Whatever happens long-term with Brexit, employers are already facing an increasingly challenging recruitment and retention environment as more EU citizens leave the UK and fewer join. Offering a group insurance policy with good health and wellbeing benefits could be an important way for employers to make themselves more attractive to potential recruits, argues Paul Avis.
Access to talent has been one of the focal points of the Brexit debate, with freedom of movement between the EU and the UK set to end following the transition period (assuming of course the UK leaves with a deal which, at the time of writing in February, was still not clear).
About the author
Paul Avis is marketing director at Canada Life Group Insurance
As many employers will be aware, new immigration policies have yet to be established – though a skills-based system is likely – and these policies will undoubtedly have practical repercussions for them.
Across the country, the “war for talent” has already begun. With more EU citizens leaving the UK workforce and fewer joining, the stream of immigration is no longer providing a steady supply of employees. On top of an ageing workforce, UK employers will have to think about how they can attract and retain the staff they need for future business success.
Clearly, many factors play into this, but arguably a group insurance policy that includes good health and wellbeing benefits could be an invaluable tool within an employer’s armoury post-Brexit to help tackle these skills and labour challenges, and is something employers should consider as they plan for the future.
The dwindling workforce
Ahead of the Brexit deadline, Mercer presented a range of migration scenarios in its annual Workforce Monitor, which analysed the UK population and workforce in a pre- and post-Brexit world.
In the early 2017 edition, the most extreme scenario outlined was called the “Great EU Re-Migration”, which projected the UK workforce declining by 700,000 by 2030. But in August of the same year, the rate at which EU workers were leaving the UK already indicated these projections would be surpassed.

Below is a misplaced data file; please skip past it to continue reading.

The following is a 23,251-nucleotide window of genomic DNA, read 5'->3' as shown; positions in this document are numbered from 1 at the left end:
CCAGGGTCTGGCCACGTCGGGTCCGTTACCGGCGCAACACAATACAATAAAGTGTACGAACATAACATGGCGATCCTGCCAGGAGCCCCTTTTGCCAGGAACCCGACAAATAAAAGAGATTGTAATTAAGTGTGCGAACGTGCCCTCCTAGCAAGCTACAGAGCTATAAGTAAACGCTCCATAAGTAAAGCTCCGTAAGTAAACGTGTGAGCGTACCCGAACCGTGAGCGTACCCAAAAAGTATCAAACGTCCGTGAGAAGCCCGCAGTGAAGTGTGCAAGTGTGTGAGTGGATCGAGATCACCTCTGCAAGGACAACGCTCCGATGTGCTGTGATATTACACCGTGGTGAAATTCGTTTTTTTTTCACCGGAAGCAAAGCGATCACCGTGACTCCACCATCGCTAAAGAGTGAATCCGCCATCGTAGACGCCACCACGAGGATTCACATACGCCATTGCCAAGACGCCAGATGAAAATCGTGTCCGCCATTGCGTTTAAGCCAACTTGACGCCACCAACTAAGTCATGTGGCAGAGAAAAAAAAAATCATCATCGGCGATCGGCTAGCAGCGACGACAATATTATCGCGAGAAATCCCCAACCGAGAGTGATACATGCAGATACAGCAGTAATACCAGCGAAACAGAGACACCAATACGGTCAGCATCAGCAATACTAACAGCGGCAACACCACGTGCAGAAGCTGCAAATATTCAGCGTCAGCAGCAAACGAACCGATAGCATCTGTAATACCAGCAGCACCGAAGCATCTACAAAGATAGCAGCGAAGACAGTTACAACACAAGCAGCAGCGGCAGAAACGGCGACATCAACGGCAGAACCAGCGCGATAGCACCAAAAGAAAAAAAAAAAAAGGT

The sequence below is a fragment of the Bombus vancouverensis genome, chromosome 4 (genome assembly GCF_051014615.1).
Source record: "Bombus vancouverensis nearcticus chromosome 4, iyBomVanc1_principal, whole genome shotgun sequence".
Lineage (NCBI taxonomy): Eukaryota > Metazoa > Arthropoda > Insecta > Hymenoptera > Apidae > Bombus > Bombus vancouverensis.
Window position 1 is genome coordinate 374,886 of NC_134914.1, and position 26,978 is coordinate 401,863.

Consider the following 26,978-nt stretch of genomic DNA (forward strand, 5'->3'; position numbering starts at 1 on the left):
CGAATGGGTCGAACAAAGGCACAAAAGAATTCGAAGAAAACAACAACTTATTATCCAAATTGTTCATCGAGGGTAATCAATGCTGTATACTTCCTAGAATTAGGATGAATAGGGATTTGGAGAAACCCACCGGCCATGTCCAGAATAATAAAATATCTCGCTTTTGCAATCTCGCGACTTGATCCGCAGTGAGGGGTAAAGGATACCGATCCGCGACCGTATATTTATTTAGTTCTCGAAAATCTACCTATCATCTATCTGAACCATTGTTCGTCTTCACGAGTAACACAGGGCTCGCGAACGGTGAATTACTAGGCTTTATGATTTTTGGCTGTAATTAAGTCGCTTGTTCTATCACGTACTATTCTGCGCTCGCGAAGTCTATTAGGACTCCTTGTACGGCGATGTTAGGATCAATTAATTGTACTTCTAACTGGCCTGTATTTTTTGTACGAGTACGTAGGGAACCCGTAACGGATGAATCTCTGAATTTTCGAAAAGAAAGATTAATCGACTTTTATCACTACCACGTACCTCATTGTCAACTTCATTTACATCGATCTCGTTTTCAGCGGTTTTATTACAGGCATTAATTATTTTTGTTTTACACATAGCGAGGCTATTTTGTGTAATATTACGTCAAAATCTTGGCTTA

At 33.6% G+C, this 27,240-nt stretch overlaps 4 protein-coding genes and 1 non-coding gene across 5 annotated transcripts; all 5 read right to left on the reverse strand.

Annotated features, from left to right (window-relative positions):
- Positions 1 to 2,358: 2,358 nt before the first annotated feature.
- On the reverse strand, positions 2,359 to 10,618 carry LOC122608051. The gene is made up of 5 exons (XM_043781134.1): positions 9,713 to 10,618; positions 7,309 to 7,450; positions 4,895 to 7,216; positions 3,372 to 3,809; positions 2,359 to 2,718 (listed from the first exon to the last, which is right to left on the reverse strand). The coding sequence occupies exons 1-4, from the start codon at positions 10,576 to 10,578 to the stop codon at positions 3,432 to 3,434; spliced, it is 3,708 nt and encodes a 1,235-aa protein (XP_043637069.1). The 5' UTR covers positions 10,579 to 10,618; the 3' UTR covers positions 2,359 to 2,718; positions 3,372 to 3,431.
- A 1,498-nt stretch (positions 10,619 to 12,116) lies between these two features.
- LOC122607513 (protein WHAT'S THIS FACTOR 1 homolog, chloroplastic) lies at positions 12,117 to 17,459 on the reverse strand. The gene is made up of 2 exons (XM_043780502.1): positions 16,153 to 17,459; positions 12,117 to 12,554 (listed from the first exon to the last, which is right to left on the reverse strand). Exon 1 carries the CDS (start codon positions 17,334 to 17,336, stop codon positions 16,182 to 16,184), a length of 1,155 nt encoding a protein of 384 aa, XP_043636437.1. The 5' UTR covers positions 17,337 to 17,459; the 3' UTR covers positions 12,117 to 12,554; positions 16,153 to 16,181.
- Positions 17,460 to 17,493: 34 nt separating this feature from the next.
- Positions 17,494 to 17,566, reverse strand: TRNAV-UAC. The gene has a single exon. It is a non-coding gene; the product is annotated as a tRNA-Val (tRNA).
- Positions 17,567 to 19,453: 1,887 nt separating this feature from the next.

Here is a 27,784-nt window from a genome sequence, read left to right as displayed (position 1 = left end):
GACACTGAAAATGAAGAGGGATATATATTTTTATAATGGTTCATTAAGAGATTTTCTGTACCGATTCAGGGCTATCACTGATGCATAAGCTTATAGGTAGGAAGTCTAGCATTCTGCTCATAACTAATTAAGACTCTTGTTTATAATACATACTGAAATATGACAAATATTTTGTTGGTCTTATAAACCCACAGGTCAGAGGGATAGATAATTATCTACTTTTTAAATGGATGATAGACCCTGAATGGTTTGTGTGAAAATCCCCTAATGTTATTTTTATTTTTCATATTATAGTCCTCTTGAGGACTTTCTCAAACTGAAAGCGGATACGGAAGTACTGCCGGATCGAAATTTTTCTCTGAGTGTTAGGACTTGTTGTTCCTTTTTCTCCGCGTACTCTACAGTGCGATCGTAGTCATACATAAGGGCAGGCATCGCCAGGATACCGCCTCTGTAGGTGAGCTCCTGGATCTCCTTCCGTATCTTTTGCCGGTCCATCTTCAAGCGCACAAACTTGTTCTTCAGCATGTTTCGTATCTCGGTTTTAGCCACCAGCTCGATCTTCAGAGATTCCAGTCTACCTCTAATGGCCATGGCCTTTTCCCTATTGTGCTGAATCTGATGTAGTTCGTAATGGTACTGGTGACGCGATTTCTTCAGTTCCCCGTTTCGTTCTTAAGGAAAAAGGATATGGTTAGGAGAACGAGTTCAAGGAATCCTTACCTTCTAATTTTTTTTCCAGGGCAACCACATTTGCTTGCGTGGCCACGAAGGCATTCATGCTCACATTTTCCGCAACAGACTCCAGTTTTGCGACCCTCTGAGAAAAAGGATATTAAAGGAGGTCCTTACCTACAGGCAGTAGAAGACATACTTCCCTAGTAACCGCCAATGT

In its most recent version, Mercer has predicted that by 2025 the UK-born workforce will fall by a further 200,000, as emigration has already reached its highest level since 2011. This is a stark warning – action is required by employers to protect their workforce in the short-term.
Retaining a diverse workforce
Retention has been identified as one of the key priorities for the post-Brexit labour market. In the most recent Workforce Monitor report, attraction and retention fell under Mercer’s “first line of defence” for employers reliant on migrant workforces.
Group insurance could be one part of the solution to create a supportive environment that encourages and enhances a diverse and stable workforce. This, or simply broadening the benefits offering, is a simple and cost-effective way to enhance an employer’s appeal to their staff.
Group Income Protection (GIP) in particular should be investigated because it often provides a more secure safety net than the current state benefit system. With only 18,000 GIP policies in the UK, this added service really differentiates an employer from their competition.
The majority of GIP schemes come with a comprehensive suite of support services. This may include an Employee Assistance Programme (EAP), which will have a host of health and wellbeing features, such as budgeting tools and healthy eating plans, to keep workers engaged and productive.
Counselling can also be accessed for any issues which may be causing stress or anxiety and access to EAPs can reduce and even prevent long-term staff absences.
Similarly, second medical opinion services can give employees access to medical experts and GPs. At a time when health and social care in the UK is under enormous pressure, this benefit can be a real eye-catcher.
The course ahead
The dynamic of the UK workplace will change drastically in the next 10 years, and employers will not be able to rely on the same recruitment strategies. History has shown that the organisations that can respond and adapt to the changing landscape are those which thrive and leave their competition behind.
New thinking will be required. Many organisations will need to invest time and money in understanding and meeting the needs of their workforce.
People and their skills will become a more valuable commodity . Ultimately, those employers that are agile in their thinking and prepared for the challenges ahead will weather the storm better than those who remain stuck in outdated habits.
‘Three in four HR professionals expect Brexit to escalate “competition for talent”,’ Chartered Institute of Personnel and Development, June 2017, https://www.cipd.co.uk/about/media/press/050617-smarter-uk-recruitment-required
Mercer Workforce Monitor, August 2017 update, p3, https://www.uk.mercer.com/our-thinking/career/workforce-monitor-august-2017-update.html
Mercer Workforce Monitor, March 2018 report, p5, p12, https://www.uk.mercer.com/our-thinking/career/workforce-monitor-2018.html